Here we are 3 days into Spring, and Pittsburgh thermometers read 38 degrees F, plus or minus. Most of the U.S. shares the same mood, popularized by those Heinz TV commercials, not long ago. A..N..T..I..C..I..P..A..T..I..O..N, there awaiting the tasty ketchup, born in this city and consumed nationally, and here, the retreat of wintry cold weather, and replacing that, beautiful moments like this one, Gray Hairstreak butterflies, nectaring peacefully on tall verbena perennials, Outdoor Gardens of Pittsburgh’s Phipps Conservatory…one of the greatest botanical destinations in the world.

Verbenas are native to the U.S., though I’ll need feedback as to the origin of tall verbena. We’ve pictured this garden favorite several times before, noting how it is so easy to grow, produces flowers from June to October, and PUMPS nectar for just about that whole time span. Oh, and it is pretty, quietly, elegantly  pretty.

Strymon melinus is also a native butterfly, and it’s found across most of the United States. When fresh, like this instant one is, it is a gem, offering any who will lean in to examine it, a richly red patch with built-in black spot, against a fashionable gray fedora colored background, complemented by that tri-colored post median dash line, and those tails, those tails that often are moved this way and that.

The tail thing is fascinating. We see hairstreaks like this Gray, with birdstruck hindwings. Birdstruck? Some time in the last several days, a bird or mantid or lizard has attacked the butterfly. Concluding that the tails and red patches (with black dot = eyeball?), twitching this way and that, are the nutritious head, thorax and abdomen, the bird strikes! What does it often get? Just the posterior ends of the hindwings. The butterfly loses a bit of hindwing, but retains 90% of its ability to fly…so it goes on to live…

Heinz Ketchup, Yummy. The Phipps Conservatory Outdoor Gardens, Yummy. Gray Hairstreaks, Yummy. Spring and all of the above? Right, around, the corner.

Jeff

Milbert’s Tortoiseshell – Do you see what I see?

Milbert's Tortoiseshell Butterfly

Painters keep painting. Writers keep writing. Athletes keep playing tennis, softball and coach their beloved baseball, basketball or football, if they can. Gardeners keep gardening. Folks hunt and fish for a lifetime, if they can.

When I caught this image of Nymphalis milberti, at the Outdoor Gardens of the Phipps Conservatory, I was ecstatic. Her coloration was fresh and rich in color. Rarely seen, and at the southerly edge of its range, it was also well into the perennial beds, preventing me from stepping in to get closer. So, this image was taken at some distance, and each time I view it, I return to the same thought, I want to get a closer image of an equally magnificent Milbert’s.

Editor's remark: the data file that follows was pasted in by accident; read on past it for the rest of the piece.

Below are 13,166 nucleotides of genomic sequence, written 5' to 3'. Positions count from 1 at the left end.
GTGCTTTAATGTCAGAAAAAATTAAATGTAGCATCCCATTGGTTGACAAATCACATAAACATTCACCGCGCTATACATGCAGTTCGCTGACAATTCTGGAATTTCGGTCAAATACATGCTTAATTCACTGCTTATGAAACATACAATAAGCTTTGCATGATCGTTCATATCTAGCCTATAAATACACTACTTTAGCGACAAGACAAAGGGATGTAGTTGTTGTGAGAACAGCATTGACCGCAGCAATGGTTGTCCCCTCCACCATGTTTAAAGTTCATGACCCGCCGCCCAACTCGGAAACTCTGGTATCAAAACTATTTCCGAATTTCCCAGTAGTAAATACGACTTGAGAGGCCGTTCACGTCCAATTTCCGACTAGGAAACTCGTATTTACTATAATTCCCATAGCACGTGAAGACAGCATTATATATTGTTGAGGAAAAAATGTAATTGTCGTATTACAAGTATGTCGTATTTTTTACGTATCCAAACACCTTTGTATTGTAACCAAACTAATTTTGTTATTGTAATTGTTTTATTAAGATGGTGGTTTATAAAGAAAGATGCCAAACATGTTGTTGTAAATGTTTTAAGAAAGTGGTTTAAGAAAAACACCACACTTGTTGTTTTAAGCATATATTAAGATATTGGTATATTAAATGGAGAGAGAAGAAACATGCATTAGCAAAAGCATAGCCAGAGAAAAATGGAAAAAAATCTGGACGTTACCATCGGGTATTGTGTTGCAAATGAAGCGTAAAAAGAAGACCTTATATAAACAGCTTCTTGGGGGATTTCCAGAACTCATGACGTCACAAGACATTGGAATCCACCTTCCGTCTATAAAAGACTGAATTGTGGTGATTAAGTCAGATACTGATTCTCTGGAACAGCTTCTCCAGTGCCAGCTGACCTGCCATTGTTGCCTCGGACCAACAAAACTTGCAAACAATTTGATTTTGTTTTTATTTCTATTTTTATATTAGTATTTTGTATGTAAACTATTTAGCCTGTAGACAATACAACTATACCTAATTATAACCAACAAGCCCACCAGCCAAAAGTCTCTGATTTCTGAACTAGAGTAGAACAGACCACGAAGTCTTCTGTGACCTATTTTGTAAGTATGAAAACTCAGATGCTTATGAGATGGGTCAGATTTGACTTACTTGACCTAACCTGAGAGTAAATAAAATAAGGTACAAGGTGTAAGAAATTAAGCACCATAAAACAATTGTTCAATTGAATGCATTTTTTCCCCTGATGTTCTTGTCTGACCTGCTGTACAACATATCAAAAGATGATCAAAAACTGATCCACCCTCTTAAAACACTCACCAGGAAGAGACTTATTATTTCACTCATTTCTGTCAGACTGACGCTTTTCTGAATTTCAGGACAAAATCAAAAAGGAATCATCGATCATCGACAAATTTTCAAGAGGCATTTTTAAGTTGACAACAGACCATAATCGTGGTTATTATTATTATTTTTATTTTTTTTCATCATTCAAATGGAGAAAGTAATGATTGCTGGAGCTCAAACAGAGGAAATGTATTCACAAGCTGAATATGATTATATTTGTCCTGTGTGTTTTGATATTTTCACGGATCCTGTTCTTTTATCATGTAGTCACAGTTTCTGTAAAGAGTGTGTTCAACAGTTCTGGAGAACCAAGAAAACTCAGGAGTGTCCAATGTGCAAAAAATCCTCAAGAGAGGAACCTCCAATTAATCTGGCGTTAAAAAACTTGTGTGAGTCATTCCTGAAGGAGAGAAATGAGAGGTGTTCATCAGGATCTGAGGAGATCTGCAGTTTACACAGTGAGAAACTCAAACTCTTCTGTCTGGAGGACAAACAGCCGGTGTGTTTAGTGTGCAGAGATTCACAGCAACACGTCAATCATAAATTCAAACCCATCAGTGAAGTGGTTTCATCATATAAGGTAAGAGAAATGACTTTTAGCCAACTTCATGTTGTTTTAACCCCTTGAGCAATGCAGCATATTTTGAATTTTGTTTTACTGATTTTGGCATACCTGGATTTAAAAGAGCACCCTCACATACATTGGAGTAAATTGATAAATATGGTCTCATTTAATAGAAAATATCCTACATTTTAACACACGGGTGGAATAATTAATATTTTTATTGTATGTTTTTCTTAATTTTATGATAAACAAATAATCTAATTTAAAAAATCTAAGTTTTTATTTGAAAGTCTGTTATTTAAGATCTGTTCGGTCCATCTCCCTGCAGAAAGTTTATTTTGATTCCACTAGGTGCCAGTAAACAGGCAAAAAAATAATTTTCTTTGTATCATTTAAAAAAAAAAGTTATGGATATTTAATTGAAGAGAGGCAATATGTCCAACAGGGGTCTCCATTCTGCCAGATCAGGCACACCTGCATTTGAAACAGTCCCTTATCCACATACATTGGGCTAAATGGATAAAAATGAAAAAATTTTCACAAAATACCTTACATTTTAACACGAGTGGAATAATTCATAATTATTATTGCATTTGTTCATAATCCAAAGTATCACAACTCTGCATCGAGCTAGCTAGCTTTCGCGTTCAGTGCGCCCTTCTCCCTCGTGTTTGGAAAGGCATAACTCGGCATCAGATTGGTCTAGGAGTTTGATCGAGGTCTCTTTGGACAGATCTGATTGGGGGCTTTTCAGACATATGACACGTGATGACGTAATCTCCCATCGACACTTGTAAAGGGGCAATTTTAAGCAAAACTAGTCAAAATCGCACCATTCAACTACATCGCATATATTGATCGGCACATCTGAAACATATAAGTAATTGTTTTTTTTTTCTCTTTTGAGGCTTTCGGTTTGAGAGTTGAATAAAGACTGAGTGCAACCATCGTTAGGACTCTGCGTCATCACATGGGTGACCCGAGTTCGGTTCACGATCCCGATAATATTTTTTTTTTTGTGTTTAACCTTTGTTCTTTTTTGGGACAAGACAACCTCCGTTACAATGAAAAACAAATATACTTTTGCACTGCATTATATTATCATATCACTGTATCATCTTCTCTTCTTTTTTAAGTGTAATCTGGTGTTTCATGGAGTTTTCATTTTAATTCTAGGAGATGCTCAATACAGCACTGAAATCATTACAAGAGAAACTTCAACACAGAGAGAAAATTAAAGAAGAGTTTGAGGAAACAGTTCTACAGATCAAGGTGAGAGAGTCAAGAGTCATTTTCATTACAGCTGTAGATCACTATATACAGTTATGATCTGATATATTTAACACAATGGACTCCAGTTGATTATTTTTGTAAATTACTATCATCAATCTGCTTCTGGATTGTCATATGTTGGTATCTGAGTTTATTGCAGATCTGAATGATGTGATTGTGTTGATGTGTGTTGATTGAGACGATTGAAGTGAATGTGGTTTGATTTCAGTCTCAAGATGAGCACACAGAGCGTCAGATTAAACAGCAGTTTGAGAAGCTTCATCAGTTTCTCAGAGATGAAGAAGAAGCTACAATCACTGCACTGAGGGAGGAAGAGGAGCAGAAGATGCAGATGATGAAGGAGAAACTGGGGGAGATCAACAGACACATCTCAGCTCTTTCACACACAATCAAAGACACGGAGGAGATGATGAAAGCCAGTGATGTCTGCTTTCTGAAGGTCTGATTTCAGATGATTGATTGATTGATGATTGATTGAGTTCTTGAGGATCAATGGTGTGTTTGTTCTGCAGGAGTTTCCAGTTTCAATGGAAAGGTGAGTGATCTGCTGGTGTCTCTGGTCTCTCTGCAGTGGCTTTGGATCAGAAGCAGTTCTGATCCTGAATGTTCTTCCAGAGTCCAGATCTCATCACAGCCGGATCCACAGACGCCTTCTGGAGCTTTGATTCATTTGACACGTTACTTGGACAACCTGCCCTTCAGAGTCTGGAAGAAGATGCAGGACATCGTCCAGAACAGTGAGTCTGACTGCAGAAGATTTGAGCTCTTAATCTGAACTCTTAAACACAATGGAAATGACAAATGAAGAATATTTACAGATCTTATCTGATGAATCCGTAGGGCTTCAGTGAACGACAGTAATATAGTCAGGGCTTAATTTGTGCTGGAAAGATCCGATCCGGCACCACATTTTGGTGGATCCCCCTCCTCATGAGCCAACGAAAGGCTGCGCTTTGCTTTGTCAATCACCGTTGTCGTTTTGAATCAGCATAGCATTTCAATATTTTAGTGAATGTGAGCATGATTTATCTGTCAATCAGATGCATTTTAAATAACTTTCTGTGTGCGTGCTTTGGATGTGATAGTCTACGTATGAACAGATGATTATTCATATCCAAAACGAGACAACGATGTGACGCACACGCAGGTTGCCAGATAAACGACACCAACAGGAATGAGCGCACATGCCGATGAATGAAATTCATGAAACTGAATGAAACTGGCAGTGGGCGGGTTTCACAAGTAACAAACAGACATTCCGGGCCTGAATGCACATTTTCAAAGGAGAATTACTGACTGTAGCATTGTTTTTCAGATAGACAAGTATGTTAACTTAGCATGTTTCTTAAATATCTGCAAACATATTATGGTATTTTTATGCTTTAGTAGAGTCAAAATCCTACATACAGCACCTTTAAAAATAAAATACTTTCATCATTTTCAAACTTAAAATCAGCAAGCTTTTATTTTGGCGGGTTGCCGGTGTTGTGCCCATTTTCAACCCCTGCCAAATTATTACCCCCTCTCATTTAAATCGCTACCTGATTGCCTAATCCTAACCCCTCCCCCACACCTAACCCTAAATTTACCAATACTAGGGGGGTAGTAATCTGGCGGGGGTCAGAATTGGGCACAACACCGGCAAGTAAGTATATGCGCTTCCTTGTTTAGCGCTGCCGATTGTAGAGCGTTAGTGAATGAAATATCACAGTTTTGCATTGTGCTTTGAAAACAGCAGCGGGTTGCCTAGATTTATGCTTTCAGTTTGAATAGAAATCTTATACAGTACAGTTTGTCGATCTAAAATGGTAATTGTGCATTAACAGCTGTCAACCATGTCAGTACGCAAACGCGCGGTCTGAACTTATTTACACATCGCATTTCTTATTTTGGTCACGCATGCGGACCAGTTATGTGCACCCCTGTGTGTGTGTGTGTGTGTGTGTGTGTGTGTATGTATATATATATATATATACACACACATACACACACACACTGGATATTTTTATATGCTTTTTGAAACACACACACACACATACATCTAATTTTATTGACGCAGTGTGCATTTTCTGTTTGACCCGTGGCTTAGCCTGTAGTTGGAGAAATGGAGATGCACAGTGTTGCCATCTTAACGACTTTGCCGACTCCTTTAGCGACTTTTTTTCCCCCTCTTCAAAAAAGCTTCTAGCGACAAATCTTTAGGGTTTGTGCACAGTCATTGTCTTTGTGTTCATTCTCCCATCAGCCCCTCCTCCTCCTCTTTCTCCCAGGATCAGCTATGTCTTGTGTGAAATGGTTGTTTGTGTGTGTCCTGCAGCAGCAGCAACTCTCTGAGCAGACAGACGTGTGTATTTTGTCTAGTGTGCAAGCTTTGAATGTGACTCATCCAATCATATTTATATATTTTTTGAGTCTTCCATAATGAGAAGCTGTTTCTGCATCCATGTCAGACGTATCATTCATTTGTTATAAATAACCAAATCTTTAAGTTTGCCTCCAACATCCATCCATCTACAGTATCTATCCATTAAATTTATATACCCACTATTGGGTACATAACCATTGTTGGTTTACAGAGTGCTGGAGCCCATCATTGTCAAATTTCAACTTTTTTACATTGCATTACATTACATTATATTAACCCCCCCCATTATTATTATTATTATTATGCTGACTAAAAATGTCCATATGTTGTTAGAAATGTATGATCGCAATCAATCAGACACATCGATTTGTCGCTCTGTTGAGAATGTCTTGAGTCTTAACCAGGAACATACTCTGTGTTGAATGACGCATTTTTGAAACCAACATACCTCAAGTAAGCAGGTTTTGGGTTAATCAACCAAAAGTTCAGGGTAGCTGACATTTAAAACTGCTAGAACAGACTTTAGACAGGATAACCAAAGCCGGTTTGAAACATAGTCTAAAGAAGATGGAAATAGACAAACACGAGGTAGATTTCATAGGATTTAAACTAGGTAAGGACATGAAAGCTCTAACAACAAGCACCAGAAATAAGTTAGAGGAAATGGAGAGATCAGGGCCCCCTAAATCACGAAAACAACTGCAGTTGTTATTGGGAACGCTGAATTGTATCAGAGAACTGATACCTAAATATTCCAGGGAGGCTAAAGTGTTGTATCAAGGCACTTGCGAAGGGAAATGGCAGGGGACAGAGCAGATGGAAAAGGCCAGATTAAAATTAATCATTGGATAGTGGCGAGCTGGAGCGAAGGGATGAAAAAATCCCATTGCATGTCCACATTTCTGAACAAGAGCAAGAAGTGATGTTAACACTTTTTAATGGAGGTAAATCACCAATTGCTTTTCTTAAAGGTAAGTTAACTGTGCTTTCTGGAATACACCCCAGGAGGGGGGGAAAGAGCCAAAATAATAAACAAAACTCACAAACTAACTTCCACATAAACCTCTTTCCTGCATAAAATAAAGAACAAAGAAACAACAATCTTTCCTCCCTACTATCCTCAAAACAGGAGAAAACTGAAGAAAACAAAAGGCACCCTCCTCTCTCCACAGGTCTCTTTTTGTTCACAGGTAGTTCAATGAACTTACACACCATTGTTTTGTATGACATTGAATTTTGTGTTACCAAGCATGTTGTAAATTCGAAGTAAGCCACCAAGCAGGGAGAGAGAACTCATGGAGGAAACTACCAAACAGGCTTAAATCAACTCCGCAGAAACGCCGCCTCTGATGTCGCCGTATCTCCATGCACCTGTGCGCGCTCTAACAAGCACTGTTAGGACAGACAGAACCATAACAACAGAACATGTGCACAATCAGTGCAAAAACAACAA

So 2014 looms ahead as, I hope and pray, a bust-out year. Given limitations of time and $, I aim for some combination of destinations, to broaden our selection of butterfly images and knowledge. Challenge with a capital ‘C.’ I’m not Pyle. I am a member of NABA and Xerces. Nevertheless I have a paucity (an especially useful word here) of contacts and useful advice about the potential destinations that I want to get to: The Keys, Mts. Greylock and Everett, Mt. Meron, Ontario, Portal, a special locale near Albany, Telluride and Regal frit habitat. Fuji film, macro-lens, gluten-free wafers, Redwing boots, Brown hat and raring to go.

You see an image of Nymphalis m. I see challenge. Long drives, airports, motels (?), scouting for gluten free stuff- and then joy! Sheer joy ahead. G-d willing.

Jeff

The Universal Subject Butterfly

Gray-spotted skipper butterfly photographed by Jeffrey Zablow at Phipps Conservatory, Pittsburgh

The place to be on a July 6th morning. The Outdoor Gardens of the Phipps Conservatory, Pittsburgh. Sun above, minimal wind and flowers abloom everywhere. Few folks about yet, except for a lone woman sitting on the benches under the low tree, across from the large perrenial bed, and the couple strolling the garden paths, no doubt taking mental notes, should we try this or this in our garden next Spring?

Like Pyle, and Cech and Kauffman, I’m working the garden paths, seeing what’s come to bloom and thinking . . . now that the flower buds have opened, what butterflies may come to enjoy the sweet nectars now pumping.

Reaching a turn in the path, there stood this yummy cultivar. Clair?

I positioned myself and awaited the Monarch. Or the Eastern tiger swallowtail. Or the Eastern black swallowtail. Or dare to dream, the errant Milbert’s, still flying this first week of July.

Nothing, nothing, nothing . . . then action. Who? This Silver-spotted skipper (Epargyreus clarus) the universal opportunist across much of the United States.

Good, Pop! pop! Pop! pop! Flash your “Bold, irregular white patch” (Cech and Tudor, 2005). A real butterfly not shy to sip at a beckoning bloom.

Jeff